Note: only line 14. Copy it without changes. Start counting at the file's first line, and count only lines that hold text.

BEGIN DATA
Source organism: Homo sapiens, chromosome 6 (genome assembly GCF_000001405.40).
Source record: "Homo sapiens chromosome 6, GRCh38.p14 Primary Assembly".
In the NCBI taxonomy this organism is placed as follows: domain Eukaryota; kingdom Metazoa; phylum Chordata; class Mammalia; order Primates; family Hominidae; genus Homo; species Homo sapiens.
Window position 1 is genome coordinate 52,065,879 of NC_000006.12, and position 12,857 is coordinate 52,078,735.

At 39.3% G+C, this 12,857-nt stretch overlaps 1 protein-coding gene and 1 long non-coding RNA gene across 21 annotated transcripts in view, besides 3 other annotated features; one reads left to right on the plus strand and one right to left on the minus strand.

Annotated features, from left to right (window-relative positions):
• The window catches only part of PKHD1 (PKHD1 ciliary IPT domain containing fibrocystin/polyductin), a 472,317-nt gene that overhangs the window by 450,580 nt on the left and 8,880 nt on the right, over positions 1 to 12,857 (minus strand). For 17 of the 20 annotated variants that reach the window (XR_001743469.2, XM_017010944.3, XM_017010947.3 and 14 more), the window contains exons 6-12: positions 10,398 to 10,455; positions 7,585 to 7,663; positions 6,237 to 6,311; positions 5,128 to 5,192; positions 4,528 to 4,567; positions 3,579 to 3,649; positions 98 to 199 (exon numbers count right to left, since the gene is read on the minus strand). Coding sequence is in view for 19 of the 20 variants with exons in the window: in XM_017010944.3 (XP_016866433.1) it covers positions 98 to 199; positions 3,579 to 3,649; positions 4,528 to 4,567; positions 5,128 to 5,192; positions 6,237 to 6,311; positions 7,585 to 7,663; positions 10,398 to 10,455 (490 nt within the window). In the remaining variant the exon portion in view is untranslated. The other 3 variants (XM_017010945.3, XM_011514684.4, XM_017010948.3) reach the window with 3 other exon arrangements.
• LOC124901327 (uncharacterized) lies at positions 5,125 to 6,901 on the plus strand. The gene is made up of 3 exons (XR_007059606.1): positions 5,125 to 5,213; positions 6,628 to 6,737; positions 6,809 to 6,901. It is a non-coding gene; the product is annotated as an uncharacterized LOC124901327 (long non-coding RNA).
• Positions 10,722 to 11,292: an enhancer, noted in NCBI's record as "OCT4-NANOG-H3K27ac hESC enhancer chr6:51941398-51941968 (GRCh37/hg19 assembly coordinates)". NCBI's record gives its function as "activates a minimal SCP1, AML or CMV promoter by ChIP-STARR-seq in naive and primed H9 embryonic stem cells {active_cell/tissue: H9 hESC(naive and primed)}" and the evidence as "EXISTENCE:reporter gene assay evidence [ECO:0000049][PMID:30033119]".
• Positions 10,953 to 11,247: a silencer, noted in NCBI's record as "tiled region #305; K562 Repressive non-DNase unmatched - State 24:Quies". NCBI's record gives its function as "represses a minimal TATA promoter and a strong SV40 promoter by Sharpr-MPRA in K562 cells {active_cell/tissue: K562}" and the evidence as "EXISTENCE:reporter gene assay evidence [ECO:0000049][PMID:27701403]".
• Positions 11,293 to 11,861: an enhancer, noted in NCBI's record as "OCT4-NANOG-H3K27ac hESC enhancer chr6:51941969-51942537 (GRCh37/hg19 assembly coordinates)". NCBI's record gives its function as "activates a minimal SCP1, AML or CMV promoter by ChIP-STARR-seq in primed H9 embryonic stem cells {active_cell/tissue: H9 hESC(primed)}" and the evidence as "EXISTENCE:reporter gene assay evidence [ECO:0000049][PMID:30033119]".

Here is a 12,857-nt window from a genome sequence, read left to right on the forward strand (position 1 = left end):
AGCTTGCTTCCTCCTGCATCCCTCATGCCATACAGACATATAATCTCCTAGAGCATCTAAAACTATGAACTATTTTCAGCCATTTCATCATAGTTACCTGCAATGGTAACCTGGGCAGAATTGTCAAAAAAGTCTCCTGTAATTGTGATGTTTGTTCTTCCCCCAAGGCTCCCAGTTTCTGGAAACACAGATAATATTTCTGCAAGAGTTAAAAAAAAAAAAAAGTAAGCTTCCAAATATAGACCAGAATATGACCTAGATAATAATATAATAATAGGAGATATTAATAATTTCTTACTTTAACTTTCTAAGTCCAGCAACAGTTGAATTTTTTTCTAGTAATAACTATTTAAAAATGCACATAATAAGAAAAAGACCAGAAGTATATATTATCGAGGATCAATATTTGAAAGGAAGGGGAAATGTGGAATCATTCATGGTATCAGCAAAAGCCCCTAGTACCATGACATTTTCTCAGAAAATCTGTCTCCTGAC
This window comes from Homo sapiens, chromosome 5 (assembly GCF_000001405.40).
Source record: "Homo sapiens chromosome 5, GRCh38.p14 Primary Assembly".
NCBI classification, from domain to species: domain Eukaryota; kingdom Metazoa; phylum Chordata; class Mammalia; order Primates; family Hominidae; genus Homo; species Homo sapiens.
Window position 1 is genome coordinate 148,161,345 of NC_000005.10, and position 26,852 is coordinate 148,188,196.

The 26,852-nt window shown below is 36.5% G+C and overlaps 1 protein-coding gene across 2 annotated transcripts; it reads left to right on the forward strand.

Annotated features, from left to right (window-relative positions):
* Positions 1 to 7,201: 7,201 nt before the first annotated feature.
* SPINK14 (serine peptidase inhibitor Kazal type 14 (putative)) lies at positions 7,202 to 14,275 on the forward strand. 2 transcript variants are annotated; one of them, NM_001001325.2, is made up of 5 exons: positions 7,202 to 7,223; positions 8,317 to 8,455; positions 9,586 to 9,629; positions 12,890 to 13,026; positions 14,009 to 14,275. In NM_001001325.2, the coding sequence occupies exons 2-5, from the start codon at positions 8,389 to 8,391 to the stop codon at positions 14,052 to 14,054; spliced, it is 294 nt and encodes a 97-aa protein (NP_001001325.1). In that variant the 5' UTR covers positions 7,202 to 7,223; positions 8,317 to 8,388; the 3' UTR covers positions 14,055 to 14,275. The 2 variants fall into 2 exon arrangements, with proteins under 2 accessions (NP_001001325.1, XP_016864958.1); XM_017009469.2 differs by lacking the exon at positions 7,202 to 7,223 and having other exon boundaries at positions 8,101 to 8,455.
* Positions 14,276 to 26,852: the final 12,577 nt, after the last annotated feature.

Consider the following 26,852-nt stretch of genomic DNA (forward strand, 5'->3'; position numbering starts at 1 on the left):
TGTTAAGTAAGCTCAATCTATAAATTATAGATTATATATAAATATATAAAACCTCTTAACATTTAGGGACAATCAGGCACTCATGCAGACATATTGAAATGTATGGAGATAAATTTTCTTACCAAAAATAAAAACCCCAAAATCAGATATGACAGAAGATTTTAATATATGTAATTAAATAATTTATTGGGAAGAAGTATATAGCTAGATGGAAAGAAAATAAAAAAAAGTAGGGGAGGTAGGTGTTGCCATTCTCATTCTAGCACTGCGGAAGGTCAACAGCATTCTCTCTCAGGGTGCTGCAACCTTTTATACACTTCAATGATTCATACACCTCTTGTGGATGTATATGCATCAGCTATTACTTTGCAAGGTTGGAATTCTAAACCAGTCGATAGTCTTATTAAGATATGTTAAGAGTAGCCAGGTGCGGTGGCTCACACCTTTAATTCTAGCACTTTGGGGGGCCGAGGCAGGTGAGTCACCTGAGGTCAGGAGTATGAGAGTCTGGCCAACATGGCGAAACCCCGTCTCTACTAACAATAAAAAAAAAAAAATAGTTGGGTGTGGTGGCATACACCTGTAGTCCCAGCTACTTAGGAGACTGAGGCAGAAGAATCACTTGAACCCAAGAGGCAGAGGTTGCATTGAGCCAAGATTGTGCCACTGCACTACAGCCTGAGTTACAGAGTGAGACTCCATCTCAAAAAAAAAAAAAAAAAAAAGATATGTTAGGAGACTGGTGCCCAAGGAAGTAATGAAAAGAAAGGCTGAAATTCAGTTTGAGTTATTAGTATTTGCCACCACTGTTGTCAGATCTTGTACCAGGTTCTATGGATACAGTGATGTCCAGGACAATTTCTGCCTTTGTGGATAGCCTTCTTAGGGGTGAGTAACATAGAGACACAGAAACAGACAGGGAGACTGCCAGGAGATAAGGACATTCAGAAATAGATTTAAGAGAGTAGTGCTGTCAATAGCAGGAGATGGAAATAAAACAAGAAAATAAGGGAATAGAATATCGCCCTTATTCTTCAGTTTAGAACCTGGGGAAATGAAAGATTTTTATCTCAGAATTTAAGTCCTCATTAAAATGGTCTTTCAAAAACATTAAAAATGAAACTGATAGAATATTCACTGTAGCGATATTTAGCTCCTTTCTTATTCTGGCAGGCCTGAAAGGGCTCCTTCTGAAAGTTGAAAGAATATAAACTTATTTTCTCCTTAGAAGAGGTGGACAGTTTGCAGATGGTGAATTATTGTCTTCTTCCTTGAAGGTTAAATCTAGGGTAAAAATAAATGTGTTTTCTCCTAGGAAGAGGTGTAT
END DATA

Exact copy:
This window comes from Homo sapiens, chromosome 5 (assembly GCF_000001405.40).